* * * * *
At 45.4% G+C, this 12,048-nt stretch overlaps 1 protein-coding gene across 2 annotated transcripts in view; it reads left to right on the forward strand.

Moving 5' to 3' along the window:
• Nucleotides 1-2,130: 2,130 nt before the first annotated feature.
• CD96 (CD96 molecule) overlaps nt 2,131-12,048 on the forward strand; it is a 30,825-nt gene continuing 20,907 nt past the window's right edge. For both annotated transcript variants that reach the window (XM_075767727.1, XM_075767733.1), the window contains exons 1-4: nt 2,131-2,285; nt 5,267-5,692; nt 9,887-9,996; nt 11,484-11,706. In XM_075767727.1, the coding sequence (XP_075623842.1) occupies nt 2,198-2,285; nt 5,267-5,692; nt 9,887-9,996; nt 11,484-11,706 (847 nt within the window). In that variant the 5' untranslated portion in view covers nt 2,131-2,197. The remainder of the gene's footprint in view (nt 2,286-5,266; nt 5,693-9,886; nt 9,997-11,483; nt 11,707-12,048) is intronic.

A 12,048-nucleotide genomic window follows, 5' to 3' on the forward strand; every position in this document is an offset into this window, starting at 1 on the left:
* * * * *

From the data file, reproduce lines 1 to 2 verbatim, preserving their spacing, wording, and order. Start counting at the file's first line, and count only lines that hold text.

At 45.4% G+C, this 12,048-nt stretch overlaps 1 protein-coding gene across 2 annotated transcripts in view; it reads left to right on the forward strand.

Moving 5' to 3' along the window: